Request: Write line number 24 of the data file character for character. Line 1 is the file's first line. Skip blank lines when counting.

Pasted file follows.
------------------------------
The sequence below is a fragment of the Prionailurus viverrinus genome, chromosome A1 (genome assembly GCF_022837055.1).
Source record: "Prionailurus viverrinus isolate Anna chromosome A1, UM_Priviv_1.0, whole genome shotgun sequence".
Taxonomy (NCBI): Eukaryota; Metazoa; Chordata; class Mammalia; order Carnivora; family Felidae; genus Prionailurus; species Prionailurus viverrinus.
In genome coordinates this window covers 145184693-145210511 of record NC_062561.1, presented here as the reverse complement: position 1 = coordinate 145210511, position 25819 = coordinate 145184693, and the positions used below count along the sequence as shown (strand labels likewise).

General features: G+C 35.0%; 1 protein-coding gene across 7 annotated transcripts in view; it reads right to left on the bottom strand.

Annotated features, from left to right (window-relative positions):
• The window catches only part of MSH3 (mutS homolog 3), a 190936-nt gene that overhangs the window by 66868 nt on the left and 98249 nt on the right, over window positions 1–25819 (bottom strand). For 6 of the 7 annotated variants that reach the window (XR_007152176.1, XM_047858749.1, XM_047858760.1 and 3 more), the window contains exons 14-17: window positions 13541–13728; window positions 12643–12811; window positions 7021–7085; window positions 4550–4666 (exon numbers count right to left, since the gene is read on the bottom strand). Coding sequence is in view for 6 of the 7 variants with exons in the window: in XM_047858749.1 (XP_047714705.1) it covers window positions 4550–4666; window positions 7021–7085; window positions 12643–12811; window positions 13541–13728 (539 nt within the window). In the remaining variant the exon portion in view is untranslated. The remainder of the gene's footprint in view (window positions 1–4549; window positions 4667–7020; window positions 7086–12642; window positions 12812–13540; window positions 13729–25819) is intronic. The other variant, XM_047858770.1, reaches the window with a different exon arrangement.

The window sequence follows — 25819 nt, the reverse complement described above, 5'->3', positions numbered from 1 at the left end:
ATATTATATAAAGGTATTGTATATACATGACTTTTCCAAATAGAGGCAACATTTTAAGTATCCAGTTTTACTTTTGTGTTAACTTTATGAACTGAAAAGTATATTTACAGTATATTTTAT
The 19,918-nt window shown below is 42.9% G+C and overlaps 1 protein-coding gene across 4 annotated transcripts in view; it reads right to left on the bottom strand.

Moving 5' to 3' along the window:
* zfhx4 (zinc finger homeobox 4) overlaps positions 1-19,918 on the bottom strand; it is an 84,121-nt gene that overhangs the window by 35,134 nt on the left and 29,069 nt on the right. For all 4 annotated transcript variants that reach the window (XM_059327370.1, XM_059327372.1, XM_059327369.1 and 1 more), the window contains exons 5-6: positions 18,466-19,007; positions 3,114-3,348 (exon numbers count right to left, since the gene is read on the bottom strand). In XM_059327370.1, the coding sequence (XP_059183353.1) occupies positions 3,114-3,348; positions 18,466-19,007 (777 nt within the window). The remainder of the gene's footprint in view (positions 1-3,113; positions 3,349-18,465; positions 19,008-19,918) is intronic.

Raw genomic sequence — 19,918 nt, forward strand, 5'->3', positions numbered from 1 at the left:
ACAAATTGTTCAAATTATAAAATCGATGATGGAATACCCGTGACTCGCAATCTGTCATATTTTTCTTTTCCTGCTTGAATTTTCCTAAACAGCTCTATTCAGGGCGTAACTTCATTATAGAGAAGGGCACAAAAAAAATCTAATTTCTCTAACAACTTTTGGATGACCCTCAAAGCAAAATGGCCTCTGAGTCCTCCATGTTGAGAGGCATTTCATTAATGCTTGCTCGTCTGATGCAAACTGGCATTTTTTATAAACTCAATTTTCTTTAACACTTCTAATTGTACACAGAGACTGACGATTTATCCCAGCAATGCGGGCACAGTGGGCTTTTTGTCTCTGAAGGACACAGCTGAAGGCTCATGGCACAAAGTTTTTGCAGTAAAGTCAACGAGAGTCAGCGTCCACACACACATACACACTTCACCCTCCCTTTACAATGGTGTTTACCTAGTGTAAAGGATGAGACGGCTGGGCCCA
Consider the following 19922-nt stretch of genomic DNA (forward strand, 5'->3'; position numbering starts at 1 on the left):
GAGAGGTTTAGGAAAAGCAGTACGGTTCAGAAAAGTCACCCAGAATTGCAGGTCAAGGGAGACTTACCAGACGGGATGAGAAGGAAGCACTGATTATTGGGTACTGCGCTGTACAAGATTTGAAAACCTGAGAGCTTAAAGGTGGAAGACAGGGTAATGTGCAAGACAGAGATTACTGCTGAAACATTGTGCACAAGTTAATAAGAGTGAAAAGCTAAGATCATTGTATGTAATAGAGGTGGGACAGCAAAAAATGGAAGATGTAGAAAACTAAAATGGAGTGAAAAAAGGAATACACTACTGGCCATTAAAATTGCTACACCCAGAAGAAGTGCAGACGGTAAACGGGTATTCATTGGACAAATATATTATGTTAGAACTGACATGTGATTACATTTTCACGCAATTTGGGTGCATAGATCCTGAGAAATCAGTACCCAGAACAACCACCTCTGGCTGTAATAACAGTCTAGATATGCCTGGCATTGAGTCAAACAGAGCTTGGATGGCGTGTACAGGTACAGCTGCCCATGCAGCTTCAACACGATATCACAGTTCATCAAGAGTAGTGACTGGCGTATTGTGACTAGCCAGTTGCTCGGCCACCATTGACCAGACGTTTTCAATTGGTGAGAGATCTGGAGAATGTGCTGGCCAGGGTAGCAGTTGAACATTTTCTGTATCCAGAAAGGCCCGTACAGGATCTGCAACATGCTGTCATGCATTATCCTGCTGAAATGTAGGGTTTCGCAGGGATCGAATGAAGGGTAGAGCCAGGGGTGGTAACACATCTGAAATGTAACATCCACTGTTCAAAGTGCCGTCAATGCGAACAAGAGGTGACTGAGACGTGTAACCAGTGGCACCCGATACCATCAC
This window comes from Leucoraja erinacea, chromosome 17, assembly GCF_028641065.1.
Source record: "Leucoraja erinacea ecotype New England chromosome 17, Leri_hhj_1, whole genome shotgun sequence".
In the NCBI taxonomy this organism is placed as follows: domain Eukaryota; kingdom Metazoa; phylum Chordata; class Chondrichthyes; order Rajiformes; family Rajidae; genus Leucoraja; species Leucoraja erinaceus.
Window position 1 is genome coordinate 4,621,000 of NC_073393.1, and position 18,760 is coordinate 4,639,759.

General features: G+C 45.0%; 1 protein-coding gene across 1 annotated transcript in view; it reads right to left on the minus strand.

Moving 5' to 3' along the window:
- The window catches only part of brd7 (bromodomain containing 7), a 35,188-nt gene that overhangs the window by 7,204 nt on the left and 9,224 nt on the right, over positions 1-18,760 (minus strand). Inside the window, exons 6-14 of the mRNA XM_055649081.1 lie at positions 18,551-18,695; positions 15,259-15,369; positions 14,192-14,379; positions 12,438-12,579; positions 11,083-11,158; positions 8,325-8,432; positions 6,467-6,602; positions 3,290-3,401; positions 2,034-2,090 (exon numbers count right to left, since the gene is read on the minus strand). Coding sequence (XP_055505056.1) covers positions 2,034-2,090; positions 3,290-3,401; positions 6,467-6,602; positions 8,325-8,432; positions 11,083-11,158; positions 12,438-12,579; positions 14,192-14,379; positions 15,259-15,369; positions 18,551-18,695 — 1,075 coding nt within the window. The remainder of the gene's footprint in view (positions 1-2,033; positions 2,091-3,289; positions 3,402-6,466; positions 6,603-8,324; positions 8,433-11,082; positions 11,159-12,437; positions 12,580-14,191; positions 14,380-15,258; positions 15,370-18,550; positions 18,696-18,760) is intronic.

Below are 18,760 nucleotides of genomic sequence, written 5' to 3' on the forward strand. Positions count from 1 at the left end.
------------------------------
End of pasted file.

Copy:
Below are 18,760 nucleotides of genomic sequence, written 5' to 3' on the forward strand. Positions count from 1 at the left end.